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Time to Daylight and Save Time in Seattle

Fall Back into Rephotography

I’ll be on Evening magazine Friday, November 4th talking about the clocks in Seattle, in honor of the end of Daylight Savings Time (which ends early Sunday November 6th). A producer stumbled on my Seattle Clock Walk site and asked me to say a few words on camera.

This is a perfect opportunity for me to save a few short pieces I wrote for the zombie website Seattlest at the start of summer time in 2011. They deserve to see some daylight.

Race Against the Clock

Georgetown clock in 1910 from the Seattle Municipal Archives mixed with 2010.

Back before the days of cell phones or even quartz timing, public clocks were the closest thing to official time. And ever since Daylight Savings Time hit the scene, any clock still behind an hour has been ridiculed, scorned, and generally laughed at.

DST – or summer time as it’s known on the street – was given trial runs during both World War One and World War Two. In both instances the President enacted it and it was later repealed by Congress in peace time.

Our current system was put in place piecemeal over the years and finally standardized in 1966. Of course, it’s gradually lengthened over the years.

The end of summer time is great, because you get an extra hour of sleep. The start of it is universally detested for losing that hour.

This year, why don’t you try taking out your anger an an inanimate object? Point your finger and laugh out loud at any clock you find which is off by an hour.

Here’s a clipping to get you in the mood, from the first spring forward ever in Seattle, back in 1919:

Somebody who apparently didn’t care about whether frugal persons saved daylight or not, or who took a look at the murky atmosphere of yesterday and decided there was no daylight to save, anyhow, forgot to change the time on the old city hall at Georgetown. And all day long the official timepiece rattled its way through the day an hour behind the rest of the American procession.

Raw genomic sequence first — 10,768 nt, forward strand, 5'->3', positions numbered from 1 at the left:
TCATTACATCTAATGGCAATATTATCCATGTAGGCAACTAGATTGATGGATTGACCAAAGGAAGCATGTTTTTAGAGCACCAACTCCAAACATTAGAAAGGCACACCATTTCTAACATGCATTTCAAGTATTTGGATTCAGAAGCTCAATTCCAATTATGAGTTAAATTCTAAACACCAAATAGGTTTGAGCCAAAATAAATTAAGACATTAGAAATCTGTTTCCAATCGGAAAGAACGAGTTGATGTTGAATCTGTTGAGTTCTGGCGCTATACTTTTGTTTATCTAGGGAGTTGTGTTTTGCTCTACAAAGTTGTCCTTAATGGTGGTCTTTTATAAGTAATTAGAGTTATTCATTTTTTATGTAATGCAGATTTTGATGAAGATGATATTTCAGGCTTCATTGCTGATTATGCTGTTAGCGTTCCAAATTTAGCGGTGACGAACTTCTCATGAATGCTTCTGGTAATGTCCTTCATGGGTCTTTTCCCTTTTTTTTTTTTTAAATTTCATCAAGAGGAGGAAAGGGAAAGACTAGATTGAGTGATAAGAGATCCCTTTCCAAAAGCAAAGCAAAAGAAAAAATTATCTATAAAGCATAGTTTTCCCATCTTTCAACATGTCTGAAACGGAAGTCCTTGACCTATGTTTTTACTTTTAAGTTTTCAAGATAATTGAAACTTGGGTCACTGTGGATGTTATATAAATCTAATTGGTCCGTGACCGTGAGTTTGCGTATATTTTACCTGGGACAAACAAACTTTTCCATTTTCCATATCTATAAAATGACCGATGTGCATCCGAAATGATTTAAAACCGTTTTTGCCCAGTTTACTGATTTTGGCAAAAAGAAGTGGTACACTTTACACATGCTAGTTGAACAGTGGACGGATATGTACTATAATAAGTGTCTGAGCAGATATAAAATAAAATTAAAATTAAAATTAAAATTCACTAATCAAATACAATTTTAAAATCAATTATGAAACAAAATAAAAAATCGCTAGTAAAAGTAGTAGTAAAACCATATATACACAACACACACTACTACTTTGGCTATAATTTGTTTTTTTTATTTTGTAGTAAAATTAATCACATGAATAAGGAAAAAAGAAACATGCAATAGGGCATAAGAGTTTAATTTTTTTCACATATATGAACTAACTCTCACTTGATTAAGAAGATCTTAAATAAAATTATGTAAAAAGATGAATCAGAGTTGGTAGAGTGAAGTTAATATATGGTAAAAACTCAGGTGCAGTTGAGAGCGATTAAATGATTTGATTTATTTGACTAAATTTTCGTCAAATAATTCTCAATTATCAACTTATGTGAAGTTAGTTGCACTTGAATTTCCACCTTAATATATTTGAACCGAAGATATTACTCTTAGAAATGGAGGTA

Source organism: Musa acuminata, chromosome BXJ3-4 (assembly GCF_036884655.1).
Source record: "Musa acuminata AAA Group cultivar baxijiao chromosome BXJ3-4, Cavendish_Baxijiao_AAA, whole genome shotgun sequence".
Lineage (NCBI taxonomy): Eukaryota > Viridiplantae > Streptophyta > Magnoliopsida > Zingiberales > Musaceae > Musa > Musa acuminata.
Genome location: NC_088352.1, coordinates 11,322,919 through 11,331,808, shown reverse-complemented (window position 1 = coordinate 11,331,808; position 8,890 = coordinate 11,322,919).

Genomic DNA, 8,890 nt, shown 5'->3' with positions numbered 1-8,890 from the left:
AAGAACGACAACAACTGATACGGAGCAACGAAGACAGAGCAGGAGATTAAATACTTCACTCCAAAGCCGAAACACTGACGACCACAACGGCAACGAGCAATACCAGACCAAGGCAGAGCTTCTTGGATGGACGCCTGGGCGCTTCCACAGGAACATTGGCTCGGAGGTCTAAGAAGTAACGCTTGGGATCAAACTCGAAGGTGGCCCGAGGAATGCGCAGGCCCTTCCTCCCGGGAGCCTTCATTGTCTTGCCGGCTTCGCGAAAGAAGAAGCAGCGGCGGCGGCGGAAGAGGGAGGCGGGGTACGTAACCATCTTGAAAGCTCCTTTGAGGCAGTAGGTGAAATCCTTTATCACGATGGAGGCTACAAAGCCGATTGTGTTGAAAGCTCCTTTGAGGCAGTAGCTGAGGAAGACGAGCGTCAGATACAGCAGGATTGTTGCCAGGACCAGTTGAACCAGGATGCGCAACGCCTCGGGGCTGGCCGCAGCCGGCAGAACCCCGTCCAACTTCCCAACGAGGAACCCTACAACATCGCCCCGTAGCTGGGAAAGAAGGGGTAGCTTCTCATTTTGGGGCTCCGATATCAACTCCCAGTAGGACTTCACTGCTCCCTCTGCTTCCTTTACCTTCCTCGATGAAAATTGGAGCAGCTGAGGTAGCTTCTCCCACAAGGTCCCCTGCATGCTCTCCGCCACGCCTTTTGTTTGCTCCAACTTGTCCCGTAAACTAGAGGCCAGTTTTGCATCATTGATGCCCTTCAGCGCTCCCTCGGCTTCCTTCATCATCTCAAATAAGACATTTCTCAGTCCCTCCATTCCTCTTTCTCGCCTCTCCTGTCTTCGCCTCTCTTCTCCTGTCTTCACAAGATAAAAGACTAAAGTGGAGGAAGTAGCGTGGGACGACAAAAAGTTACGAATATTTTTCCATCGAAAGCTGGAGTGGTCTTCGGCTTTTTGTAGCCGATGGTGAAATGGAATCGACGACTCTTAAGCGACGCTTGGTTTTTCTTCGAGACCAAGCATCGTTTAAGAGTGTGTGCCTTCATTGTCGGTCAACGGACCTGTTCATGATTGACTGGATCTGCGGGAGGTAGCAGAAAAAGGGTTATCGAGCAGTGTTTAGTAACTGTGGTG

Inspired autoists who burned up distance between Tacoma and Seattle jogged into Georgetown before they left Pacific Avenue in Tacoma, if the Georgetown official clock was to be believed. And sad-eyed farmers who got up in the early morning fog to bring in the family milk found that Georgetown was entitled to an extra hour in bed and in no haste for the morning’s breakfast.

(Quote Seattle Times 3/31/1919 page 7)

Time Keeps on Tickin… Into the Future

Sender clock, 1953 and 2010
The Sender clock is seen in a 1953 Seattle Municipal Archives photo, mixed into 2010.

You’ve lost an hour. We’ve lost a clock. Don’t miss your time.

Daylight Savings Time is here. Maybe you slept through church on Sunday. Maybe you didn’t realize it until you missed your first class or a meeting at work on Monday. No matter what, you feel jet lagged despite lacking the thrill of a vacation or relief of a completed business trip.

Hopefully you’re venting on inanimate objects like we suggested last week. Just find a clock that’s an hour off, point, and laugh out loud. It works better if you laugh until someone picks up the phone to call for help.

You won’t be able to laugh at our old clock here, though. This is its final resting place (in Seattle) in 1953, on Pike just across from the market. It made its way around the block, though. [check if true] You can see it on Second in 1914, before the knucklehead owner covered its fun watch shape with a sign. That same knucklehead sold it to a collector in California, and now it’s in someone’s back yard down there.

So it’s a simple reminder. Time is ever moving. Things will not remain the way that you know them. Enjoy what you have while you have it, and who you know while you know them.
If you get a call for help today, here’s hoping that you hear laughter in the background.

More on Sender’s clock

Here are additional details, a 2016 update to the story.

The street clock is indexed in the Seattle Clock DB under the name “Wolfe”. The DB has links to a number of historic photographs of the clock. Theo or Theodore Wolfe purchased this clock from E. Howard & Co in Massachusetts in 1909. It was first located a block east of here at 219 Pike Street.

(William) W. B. Clifton bought the store and clock in 1913. In 1923 Clifton moved here to 108 Pike. R. L. Cole took over the store in 1947, and James Sender took over in 1953.

Sender sold the clock to California collector Leo Severns in 1961. Severns donated it to Chapman University in 1992. Chapman surplused it after a campus landscaping change in 2008 and sold it to Mike Vogelvang.

My Other Clock Posts


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